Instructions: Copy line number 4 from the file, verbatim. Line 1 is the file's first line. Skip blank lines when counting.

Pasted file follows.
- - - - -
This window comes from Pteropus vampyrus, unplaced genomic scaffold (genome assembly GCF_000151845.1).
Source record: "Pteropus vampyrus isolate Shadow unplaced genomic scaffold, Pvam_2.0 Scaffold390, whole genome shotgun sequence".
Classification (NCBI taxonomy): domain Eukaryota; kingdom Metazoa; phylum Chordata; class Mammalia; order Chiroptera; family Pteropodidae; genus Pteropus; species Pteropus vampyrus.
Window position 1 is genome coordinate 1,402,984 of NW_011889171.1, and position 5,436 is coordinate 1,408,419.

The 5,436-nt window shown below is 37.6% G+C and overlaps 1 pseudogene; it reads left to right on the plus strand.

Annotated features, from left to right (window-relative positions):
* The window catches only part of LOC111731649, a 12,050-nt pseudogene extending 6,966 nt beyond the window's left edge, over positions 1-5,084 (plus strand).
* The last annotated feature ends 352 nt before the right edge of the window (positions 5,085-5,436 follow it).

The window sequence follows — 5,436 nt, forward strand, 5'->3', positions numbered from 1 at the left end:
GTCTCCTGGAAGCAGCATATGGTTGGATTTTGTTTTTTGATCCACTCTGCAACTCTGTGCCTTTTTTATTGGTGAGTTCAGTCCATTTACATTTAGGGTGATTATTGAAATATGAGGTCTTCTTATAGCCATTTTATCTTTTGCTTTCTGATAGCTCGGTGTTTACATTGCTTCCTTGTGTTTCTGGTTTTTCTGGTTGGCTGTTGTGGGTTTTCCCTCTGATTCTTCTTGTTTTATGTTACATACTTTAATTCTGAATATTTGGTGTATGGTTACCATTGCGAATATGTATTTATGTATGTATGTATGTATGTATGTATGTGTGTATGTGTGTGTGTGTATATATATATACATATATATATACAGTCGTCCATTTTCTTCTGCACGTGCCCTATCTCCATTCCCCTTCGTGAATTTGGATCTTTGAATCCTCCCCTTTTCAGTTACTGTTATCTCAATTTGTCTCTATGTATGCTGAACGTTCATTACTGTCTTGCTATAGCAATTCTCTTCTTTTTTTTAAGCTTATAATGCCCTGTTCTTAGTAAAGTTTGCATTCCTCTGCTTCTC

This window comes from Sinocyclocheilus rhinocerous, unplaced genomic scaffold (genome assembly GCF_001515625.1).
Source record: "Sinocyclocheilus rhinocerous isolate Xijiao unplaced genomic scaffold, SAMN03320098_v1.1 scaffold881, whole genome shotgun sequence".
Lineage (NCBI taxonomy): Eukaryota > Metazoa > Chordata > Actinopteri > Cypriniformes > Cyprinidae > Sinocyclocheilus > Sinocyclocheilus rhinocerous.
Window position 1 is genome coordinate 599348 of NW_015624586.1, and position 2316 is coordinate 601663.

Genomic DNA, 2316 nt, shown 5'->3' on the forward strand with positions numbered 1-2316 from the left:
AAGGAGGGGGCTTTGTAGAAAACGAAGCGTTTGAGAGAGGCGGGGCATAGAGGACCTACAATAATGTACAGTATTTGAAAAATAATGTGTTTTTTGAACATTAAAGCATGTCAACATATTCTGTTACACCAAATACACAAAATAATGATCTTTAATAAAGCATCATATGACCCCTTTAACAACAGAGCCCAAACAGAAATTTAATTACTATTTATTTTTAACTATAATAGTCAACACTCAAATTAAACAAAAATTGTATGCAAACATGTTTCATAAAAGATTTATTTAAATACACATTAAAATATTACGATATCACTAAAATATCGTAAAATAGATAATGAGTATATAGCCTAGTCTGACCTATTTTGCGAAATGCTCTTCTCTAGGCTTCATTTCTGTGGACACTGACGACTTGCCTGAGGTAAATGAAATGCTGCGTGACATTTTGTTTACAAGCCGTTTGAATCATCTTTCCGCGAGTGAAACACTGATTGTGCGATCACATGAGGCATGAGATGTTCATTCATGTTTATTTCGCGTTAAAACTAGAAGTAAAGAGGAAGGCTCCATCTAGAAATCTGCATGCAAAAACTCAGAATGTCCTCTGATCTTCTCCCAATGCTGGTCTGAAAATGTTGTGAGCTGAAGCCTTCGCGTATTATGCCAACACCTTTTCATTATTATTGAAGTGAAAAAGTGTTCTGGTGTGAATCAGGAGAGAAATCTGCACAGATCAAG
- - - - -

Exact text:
Window position 1 is genome coordinate 1,402,984 of NW_011889171.1, and position 5,436 is coordinate 1,408,419.